The machine was over on its side, the metal mangled and crushed beyond repair. Nevertheless, he squeezed into it. "Stand back!" he warned. "I'm going to try its rockets!" There was a click of broken machinery, and that was all. "Rockets gone," Phil muttered.

He pulled another lever over. There was a sputter from within the borer, then a furious roar that sent great echoes beating through the cavern. A cloud of dust reared up before the bottom of the machine, whipped madly for a moment, and sank as the bellow of sound died down. Sue saw that a rocky rise in the floor directly in front of the disintegrators had been planed off levelly.

Phil scrambled out. "The disintegrators work," he said, "but a lot of good they do us. The borer's hopelessly cracked." He shrugged his shoulders, and with a discouraged gesture cast to the ground a coil of rope he had found inside.

Then suddenly he swung around. "Professor!" he called to the old figure standing bowed beneath the hole in the ceiling. "There's a draft blowing from somewhere! Do you feel it?"

Guinness felt with his hands a moment and nodded slowly. "Yes," he said.

"It's coming from this way!" Sue said excitedly, pointing into the darkness on one side of the cavern. "And it goes up the hole we made in the ceiling!"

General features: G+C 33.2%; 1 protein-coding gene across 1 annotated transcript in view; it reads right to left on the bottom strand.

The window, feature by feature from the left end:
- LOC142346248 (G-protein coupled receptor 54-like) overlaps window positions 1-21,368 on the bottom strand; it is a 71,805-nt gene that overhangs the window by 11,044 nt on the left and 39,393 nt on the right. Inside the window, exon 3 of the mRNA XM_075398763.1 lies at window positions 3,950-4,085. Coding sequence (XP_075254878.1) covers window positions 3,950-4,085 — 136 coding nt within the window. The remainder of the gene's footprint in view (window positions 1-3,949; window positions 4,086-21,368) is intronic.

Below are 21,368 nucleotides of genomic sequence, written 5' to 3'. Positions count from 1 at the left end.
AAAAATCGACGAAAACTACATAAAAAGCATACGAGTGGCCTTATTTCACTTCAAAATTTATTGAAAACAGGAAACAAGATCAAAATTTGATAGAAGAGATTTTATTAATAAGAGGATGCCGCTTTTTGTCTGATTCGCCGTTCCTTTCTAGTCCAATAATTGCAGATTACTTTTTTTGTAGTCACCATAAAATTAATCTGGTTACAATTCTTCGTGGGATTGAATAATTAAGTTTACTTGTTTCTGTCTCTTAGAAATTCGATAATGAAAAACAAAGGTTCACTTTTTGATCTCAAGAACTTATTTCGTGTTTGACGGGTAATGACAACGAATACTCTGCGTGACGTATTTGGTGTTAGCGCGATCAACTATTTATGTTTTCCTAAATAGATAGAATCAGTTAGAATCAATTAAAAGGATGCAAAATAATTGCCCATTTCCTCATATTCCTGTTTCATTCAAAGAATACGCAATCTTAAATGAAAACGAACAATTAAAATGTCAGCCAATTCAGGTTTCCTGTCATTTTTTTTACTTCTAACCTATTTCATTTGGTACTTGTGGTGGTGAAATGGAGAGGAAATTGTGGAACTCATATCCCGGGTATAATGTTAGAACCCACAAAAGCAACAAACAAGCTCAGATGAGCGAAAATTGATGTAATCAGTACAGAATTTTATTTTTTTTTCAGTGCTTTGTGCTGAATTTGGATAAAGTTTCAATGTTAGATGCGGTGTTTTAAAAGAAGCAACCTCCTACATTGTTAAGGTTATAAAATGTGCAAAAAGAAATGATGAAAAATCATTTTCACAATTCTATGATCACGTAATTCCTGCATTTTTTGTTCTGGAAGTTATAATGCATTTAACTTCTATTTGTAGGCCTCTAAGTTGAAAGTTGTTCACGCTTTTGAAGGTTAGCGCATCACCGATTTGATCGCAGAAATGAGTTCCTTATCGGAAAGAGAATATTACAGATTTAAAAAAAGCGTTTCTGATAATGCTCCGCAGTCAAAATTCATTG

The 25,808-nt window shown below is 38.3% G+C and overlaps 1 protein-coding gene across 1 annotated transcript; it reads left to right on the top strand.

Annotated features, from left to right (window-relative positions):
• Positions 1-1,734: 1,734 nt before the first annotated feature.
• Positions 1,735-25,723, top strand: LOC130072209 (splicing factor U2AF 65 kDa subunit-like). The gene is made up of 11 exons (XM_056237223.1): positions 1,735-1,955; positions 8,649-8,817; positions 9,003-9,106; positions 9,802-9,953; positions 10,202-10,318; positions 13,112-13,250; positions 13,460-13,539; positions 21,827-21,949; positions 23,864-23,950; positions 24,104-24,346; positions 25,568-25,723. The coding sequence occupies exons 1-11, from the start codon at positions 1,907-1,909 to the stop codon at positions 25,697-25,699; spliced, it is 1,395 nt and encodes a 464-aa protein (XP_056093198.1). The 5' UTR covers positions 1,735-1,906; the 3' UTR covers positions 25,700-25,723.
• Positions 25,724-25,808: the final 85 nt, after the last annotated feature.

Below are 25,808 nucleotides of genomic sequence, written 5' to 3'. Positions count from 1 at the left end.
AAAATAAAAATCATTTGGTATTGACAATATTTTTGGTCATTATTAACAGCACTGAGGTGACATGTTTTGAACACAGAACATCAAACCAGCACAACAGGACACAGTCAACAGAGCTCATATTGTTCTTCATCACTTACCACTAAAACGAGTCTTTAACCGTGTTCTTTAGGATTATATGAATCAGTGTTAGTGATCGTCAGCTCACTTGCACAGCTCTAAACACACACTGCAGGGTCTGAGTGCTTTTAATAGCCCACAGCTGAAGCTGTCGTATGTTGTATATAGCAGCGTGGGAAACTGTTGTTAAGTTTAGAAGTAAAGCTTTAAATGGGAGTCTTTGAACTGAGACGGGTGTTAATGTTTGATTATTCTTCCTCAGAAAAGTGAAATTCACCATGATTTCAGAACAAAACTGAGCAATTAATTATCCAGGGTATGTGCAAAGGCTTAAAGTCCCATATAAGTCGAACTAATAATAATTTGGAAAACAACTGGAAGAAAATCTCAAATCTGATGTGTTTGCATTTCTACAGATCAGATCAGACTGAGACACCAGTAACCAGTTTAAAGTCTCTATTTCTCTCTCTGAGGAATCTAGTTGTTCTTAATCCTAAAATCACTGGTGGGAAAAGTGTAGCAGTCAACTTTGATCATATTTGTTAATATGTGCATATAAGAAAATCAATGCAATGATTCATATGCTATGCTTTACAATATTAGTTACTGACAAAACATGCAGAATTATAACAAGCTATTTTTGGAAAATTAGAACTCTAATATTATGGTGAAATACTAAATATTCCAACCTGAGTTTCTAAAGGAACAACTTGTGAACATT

Phil turned eagerly to the old inventor. "It must come from somewhere," he said, "and that somewhere may take us toward the surface. Let's follow it!"

"We might as well," the other agreed wearily. His was the tone of a man who has only a certain time to live.

But Phil was more eager. "While there's life, there's hope," he said cheerfully. "Come on, Sue, Professor!" And he led the way forward toward the dim, distorted rock shapes in the distance.

The roof and sides of the cavern angled down into a rough, tunnel-like opening, from which the draft swept. It was a heavy air, weighted with the smell of moist earth and lifeless water and a nameless, flat, stale gas. They slowly made their way through the impeding stalagmites, surrounded by a dark blur of shadows, the ghostly phosphorescent light illuminating well only the few rods around them. Utter silence brooded over the tunnel.

Phil paused when they had gone about seventy-five feet. "I left that rope behind," he said, "and we may need it. I'll return and get it, and you both wait right here." With the words he turned and went back into the shadows.